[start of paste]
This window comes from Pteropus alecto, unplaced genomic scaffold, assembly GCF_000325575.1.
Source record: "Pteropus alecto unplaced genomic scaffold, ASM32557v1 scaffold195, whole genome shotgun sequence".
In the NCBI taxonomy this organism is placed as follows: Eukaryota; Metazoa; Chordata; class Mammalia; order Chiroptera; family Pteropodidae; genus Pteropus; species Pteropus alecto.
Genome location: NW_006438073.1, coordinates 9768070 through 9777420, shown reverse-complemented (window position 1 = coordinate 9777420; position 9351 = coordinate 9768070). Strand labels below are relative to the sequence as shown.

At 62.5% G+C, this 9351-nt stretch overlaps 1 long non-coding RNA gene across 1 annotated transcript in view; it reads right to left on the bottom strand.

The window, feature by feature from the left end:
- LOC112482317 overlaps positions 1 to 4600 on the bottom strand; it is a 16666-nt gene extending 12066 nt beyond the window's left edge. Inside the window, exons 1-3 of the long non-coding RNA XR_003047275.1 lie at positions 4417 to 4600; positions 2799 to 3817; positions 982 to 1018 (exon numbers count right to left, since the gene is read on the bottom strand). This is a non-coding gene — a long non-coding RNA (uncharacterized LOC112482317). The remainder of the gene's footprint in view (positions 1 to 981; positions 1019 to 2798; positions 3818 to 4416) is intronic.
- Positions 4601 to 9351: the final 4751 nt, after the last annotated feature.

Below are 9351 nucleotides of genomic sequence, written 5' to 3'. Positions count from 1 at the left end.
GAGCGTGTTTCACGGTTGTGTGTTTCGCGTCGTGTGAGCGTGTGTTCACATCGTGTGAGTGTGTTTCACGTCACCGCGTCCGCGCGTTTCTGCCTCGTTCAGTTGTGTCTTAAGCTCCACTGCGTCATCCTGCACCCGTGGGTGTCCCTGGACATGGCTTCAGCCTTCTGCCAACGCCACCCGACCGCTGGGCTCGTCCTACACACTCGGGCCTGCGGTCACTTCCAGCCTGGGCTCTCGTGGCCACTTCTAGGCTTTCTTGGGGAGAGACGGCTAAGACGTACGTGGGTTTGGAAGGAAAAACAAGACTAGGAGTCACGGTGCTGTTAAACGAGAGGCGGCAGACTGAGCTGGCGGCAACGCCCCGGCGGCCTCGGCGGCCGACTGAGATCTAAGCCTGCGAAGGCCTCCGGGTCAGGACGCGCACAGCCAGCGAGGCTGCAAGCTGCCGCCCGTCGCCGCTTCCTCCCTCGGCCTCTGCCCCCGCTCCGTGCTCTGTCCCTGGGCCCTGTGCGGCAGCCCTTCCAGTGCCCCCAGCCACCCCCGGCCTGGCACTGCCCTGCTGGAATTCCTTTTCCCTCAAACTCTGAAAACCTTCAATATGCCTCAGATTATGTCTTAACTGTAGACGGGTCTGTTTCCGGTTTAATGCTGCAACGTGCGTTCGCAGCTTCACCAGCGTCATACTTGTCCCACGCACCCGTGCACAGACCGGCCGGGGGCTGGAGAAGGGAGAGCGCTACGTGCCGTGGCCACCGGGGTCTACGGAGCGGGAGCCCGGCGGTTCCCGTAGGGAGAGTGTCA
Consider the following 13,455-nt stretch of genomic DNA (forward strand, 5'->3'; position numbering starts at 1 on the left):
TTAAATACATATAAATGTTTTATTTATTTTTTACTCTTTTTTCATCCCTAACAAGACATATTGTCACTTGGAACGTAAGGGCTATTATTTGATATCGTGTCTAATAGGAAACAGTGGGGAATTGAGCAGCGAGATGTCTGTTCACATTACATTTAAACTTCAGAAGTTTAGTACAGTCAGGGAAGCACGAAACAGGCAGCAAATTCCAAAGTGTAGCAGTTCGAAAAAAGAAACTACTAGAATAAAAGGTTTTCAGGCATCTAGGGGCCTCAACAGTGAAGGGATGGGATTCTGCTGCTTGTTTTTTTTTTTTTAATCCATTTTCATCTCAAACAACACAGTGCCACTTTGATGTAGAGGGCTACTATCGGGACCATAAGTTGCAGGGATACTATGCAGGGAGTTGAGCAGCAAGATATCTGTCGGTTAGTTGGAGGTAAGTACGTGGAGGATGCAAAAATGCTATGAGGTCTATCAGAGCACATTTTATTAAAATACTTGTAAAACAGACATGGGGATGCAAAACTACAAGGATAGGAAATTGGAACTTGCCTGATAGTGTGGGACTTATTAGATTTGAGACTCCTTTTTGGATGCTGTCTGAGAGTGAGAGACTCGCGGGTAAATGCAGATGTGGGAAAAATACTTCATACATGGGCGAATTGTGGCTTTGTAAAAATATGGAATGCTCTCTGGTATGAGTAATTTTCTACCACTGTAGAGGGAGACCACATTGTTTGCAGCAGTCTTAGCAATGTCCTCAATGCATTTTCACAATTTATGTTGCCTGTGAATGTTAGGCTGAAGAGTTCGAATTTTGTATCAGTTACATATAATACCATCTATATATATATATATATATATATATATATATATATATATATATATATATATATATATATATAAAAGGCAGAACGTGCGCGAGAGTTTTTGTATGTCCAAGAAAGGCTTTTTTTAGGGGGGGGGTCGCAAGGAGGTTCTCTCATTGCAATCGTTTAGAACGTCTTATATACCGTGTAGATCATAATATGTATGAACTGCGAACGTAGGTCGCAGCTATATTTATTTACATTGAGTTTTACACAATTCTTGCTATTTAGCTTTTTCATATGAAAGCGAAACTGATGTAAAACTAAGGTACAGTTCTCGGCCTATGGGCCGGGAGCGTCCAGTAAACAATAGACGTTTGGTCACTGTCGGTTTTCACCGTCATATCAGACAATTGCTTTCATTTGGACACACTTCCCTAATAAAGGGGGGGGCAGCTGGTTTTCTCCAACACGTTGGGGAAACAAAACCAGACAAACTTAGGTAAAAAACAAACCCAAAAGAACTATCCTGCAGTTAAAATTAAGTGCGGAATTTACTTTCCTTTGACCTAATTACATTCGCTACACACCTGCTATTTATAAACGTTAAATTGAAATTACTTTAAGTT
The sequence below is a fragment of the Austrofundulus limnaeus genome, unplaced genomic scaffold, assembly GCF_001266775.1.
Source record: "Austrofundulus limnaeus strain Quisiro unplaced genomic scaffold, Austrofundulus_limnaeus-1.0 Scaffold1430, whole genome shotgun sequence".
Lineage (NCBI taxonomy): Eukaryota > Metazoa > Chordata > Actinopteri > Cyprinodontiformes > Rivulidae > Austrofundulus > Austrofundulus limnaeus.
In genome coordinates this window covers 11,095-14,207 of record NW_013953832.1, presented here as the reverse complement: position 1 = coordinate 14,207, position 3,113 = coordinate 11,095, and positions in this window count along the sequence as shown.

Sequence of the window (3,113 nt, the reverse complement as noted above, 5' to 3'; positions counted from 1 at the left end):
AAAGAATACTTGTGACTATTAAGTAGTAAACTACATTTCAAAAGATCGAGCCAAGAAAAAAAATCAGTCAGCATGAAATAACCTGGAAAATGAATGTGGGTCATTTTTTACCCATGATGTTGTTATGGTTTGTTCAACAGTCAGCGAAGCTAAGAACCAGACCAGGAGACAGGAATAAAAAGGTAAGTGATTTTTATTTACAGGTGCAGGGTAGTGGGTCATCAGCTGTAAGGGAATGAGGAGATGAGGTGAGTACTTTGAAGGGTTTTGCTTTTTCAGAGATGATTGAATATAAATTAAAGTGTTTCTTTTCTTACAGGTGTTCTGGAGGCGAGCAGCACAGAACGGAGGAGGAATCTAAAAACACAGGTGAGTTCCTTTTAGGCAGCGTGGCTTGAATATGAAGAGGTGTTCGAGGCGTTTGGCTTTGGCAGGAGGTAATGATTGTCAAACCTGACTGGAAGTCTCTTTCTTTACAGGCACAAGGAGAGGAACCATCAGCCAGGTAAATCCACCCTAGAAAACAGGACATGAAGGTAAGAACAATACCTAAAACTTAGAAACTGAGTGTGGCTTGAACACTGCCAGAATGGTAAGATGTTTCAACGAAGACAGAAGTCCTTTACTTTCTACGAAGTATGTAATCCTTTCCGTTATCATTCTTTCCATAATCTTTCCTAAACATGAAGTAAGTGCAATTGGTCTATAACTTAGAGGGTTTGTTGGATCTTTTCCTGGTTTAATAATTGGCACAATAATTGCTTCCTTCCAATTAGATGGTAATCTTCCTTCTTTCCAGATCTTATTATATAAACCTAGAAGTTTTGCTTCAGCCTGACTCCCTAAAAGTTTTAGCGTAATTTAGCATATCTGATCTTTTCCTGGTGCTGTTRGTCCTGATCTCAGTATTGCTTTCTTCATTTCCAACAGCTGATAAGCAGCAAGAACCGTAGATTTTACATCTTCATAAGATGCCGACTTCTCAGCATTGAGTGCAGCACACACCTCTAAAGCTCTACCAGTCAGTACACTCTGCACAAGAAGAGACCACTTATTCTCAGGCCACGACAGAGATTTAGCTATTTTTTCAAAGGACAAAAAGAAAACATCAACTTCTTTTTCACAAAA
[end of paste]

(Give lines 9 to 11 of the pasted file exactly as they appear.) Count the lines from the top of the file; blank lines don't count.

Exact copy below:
Below are 9351 nucleotides of genomic sequence, written 5' to 3'. Positions count from 1 at the left end.
GAGCGTGTTTCACGGTTGTGTGTTTCGCGTCGTGTGAGCGTGTGTTCACATCGTGTGAGTGTGTTTCACGTCACCGCGTCCGCGCGTTTCTGCCTCGTTCAGTTGTGTCTTAAGCTCCACTGCGTCATCCTGCACCCGTGGGTGTCCCTGGACATGGCTTCAGCCTTCTGCCAACGCCACCCGACCGCTGGGCTCGTCCTACACACTCGGGCCTGCGGTCACTTCCAGCCTGGGCTCTCGTGGCCACTTCTAGGCTTTCTTGGGGAGAGACGGCTAAGACGTACGTGGGTTTGGAAGGAAAAACAAGACTAGGAGTCACGGTGCTGTTAAACGAGAGGCGGCAGACTGAGCTGGCGGCAACGCCCCGGCGGCCTCGGCGGCCGACTGAGATCTAAGCCTGCGAAGGCCTCCGGGTCAGGACGCGCACAGCCAGCGAGGCTGCAAGCTGCCGCCCGTCGCCGCTTCCTCCCTCGGCCTCTGCCCCCGCTCCGTGCTCTGTCCCTGGGCCCTGTGCGGCAGCCCTTCCAGTGCCCCCAGCCACCCCCGGCCTGGCACTGCCCTGCTGGAATTCCTTTTCCCTCAAACTCTGAAAACCTTCAATATGCCTCAGATTATGTCTTAACTGTAGACGGGTCTGTTTCCGGTTTAATGCTGCAACGTGCGTTCGCAGCTTCACCAGCGTCATACTTGTCCCACGCACCCGTGCACAGACCGGCCGGGGGCTGGAGAAGGGAGAGCGCTACGTGCCGTGGCCACCGGGGTCTACGGAGCGGGAGCCCGGCGGTTCCCGTAGGGAGAGTGTCA
Consider the following 13,455-nt stretch of genomic DNA (forward strand, 5'->3'; position numbering starts at 1 on the left):